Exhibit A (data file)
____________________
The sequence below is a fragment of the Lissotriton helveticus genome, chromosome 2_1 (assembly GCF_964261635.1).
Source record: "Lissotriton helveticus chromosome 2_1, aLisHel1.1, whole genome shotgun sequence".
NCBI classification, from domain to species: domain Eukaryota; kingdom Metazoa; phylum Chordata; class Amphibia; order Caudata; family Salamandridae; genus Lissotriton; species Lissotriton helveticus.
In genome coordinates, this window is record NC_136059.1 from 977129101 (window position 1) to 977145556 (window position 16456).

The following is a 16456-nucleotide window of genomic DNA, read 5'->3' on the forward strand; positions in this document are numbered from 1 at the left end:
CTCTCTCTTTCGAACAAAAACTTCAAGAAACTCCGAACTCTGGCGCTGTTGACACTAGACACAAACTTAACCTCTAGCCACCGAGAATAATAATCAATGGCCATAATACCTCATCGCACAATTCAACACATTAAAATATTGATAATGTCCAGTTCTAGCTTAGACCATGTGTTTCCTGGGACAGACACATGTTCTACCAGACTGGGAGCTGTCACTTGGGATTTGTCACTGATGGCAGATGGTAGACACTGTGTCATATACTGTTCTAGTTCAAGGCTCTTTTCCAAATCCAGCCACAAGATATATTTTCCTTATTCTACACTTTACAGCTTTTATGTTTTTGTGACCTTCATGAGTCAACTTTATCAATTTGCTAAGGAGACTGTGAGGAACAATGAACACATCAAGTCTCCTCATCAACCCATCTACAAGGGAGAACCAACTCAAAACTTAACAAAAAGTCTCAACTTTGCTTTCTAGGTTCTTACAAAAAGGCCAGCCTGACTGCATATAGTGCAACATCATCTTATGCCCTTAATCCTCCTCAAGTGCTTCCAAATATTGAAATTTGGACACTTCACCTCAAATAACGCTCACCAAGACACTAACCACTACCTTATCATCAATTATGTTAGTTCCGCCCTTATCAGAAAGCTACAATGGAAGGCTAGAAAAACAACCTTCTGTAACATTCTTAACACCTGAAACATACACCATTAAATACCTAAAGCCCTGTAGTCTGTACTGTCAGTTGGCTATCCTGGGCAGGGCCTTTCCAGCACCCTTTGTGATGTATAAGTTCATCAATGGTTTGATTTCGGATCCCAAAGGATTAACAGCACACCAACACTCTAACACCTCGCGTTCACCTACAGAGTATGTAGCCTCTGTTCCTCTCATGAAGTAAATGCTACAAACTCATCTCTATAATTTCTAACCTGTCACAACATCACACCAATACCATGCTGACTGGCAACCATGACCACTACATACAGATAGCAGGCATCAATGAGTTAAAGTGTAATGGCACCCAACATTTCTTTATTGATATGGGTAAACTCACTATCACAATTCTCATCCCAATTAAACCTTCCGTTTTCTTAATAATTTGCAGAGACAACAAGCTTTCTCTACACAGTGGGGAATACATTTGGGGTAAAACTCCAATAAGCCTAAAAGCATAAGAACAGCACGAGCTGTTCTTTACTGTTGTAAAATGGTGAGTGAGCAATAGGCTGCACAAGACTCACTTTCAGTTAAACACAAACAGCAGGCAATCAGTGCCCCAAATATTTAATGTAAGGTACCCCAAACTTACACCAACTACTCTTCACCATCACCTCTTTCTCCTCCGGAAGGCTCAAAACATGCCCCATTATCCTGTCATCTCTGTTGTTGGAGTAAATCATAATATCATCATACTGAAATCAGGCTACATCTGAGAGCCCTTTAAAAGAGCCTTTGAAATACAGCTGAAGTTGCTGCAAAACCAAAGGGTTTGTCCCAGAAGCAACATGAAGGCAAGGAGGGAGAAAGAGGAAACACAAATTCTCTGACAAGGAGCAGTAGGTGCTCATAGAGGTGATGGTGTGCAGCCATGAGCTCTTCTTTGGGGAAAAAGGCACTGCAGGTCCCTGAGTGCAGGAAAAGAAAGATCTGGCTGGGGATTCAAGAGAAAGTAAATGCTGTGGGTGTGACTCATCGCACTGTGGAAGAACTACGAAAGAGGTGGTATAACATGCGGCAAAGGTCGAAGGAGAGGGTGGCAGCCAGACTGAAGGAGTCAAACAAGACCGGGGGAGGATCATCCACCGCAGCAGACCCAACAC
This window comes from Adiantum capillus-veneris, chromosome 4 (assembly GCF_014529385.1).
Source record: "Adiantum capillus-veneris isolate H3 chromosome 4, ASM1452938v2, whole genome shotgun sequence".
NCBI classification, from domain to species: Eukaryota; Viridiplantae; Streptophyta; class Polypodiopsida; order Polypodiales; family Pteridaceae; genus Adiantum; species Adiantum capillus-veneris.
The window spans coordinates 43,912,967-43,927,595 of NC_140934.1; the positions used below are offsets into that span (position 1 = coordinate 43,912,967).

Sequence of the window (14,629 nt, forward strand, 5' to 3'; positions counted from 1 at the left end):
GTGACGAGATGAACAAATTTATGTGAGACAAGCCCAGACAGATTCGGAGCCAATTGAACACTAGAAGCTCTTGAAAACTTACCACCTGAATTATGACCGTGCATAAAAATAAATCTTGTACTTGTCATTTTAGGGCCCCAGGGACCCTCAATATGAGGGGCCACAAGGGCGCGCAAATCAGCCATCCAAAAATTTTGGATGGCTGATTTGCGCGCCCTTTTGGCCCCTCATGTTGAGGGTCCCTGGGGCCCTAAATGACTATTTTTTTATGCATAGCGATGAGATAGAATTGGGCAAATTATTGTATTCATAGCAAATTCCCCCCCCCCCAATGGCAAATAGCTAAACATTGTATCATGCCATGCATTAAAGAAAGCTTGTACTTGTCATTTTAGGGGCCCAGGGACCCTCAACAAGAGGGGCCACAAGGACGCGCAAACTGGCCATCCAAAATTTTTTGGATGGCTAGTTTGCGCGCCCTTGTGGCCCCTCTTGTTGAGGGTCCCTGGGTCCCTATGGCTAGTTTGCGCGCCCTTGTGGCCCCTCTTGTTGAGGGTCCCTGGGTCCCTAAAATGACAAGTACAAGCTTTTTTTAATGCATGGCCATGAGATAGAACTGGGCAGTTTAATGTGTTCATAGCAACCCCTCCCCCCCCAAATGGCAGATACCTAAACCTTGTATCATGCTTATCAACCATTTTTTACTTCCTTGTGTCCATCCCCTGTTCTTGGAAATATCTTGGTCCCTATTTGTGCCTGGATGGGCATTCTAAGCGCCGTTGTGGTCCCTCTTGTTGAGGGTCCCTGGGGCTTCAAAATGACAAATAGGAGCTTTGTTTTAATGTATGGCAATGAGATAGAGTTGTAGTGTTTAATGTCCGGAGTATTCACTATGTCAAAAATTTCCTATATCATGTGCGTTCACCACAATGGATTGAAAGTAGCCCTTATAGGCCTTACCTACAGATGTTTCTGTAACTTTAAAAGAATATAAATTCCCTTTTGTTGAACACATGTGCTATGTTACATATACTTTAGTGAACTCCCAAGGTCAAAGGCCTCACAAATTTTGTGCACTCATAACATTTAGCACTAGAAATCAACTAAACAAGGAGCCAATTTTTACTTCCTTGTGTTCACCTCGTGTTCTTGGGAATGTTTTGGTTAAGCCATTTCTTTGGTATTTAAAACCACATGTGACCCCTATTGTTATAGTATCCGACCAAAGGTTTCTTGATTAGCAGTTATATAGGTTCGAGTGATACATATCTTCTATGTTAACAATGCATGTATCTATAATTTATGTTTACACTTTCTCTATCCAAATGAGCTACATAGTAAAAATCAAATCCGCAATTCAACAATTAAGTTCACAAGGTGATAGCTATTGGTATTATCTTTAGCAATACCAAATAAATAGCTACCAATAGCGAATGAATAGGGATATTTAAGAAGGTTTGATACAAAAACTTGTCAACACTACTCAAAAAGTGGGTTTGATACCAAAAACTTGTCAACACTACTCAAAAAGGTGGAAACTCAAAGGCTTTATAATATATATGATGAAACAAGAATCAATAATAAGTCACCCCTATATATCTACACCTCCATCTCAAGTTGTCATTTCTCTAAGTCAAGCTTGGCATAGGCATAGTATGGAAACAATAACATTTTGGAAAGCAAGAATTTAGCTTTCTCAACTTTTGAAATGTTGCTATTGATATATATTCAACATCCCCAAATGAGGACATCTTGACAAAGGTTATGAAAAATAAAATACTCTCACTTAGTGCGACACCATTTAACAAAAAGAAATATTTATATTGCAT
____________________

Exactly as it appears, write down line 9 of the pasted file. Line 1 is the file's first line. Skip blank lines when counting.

NCBI classification, from domain to species: Eukaryota; Viridiplantae; Streptophyta; class Polypodiopsida; order Polypodiales; family Pteridaceae; genus Adiantum; species Adiantum capillus-veneris.